Thursday, October 29, 2009

The Wild Party

‘WILD PARTY,’ a challenge for BW’s Musical Theatre Students

In 2006, the now defunct Kalliope Theatre presented a production of
‘WILD PARTY,’ which is now being staged at Baldwin Wallace College. During that excellent production, about halfway through the second act, an elderly man got up from his seat and exited the theatre, mumbling, “I’ve had enough of this depravity.” The man’s pronouncement was probably music to the cast and director’s collective ears. Yes, he hit on one of the play’s central cores...the debasement of some relationships and the depravity of some parts of society.

Moral...if you are like the offended man, are easily put off by semi-nudity, simulated sex acts and raunchy words, you might want to avoid BW’s Allman Theatre during the show’s run. If, on the other hand, you are interested in seeing passions out of control and investigating moral decadence, ‘THE WILD PARTY’ may be your thing.

Andrew Lippa, who wrote the book, music and lyrics for ‘THE WILD PARTY,’ is one of the new breed of musical theatre creators. He’s in the mold of Jonathan Larson, the conceiver of ‘RENT,’ Jason Robert Brown who developed ‘SONGS FOR A NEW WORLD,’ and Laurence O'Keefe, the creator of ‘BAT BOY.’ They see life and place it on the stage with all its realties, flaws and warts.

‘THE WILD PARTY’ won the Outer Critics Circle Award for best Off-Broadway musical of 2000. It was nominated for 13 Drama Desk Awards including best new musical.

Adapted from a book-length poem by Joseph Moncure March, the story takes place in the Roaring Twenties. It mainly centers on one wild night in the Manhattan apartment shared by Queenie, a dancer, and Burrs, a vaudeville clown. In a relationship marked by abuse, which mirrors the prohibition and gangster-controlled era in which they live, the duo throws a party to “end all parties.”

The event is attended by uninhibited guests including Black, a handsome and smooth operator, and Kate, who has a “thing” for Burrs. Queenie and Burrs set out to make each other jealous. After a long night of no-holds-barred sparing and tantalizing, Burrs' temper erupts and he is killed by Black. Queenie steals out, leaving in her wake chaos and frustration.

The music is a combination of jazz-era sounds, coupled with contemporary tones. Though none of the songs will be remembered for long, the overall effect of the music is excellent.

For a production of this show to be successful, the cast must be sensual, seductive, and filled with sexual angst. The leads must be superb. Burrs has to show his maniacal personality with emotional swings from slapstick comedian (think Dick Vandyke), to sexually stimulating (think Hugh Jackman) and also be psychotically dangerous (think Mickey Rourke). That’s a hard job for any performer, let alone for a college student. Queenie has to be sensual, sexual and manipulating. (Fill in your own actresses here). Again, a nearly impossible task for any actress, let alone a young 20 something, no matter the excellent training received as part of BW’s Musical Theatre program.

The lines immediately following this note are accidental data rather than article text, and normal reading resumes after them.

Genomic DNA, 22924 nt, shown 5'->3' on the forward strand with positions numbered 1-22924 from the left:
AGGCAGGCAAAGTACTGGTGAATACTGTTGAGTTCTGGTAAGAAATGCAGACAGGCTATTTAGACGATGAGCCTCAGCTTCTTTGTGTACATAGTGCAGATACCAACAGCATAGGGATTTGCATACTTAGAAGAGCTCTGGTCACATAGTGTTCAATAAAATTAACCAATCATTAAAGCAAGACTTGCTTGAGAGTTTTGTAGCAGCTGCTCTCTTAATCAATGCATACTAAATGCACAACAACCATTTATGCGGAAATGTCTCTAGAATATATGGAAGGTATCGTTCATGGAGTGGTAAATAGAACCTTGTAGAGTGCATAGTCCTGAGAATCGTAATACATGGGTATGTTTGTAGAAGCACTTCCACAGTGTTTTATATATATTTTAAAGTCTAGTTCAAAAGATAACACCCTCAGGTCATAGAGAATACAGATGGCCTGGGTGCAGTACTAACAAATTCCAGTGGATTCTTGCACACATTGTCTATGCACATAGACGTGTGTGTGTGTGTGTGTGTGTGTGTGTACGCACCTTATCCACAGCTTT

The odds are against the BW kids. They try valiantly, but simply can’t overcome their youth and lack of worldly experiences. They feign sexy. They act, not live the experiences. But, that doesn’t mean that director Vickie Bussert should not have picked the show. A great part of a good training program is to try and stretch the students to give them experiences that they normally wouldn’t get. Yes, they would probably do a better job with ‘GREASE” or ‘BYE BYE BIRDIE,’ but that wouldn’t give them the challenge they need to prepare for their desired futures, performances on Broadway stages and other professional venues.

The show has some excellent highlights. In spite of having few real dancers in the cast (ah, for the old BW days of Sue Strewe and Janice Kiteley-Kelly), Martin Céspedes again performed his magic by creating dance numbers that paralleled not only the beat and sounds of the music, but stylized the moves and body angles to mimic the swing, jazz, 20s silhouettes. Show stoppers included: "Let Me Drown," "After Raise the Roof," "A Wild, Wild Party" and "The Juggernaut."

Congrats to Antwaun Holley, who lit up the stage with his hoofing. The band, under the adept conducting of Brian Taylor, was mood perfect. There was a great trumpet solo by Kevin Johnson. Ciara Harper, who grasped the role of Kate, and Jessica Dyer displayed solid vocal abilities.

The chorus does an outstanding job of being present and involved in every scene. They have been well coached by Bussert and Céspedes to not just be on stage, but to be emotionally drawn in and react accordingly.

Charlotte Yetman’s costumes and Jeff Herrmann’s sets are excellent. The show is done with the audience on both sides of a runway stage. This creates an intimate playing area.

The show has two casts. I saw the blonde assemblage. I can’t speak for the effectiveness of the Brunette Cast.

CAPSULE JUDGEMENT: ‘THE WILD PARTY’ is definitely not for everyone. For those who are willing to be challenged and view the unscrubbed version of how some lead their lives, and want to see college students do a production which challenges their abilities and sensibilities, and often stumbles in the attempt to create an era and life beyond the student’s comprehension, a trip to Berea may be worth your time.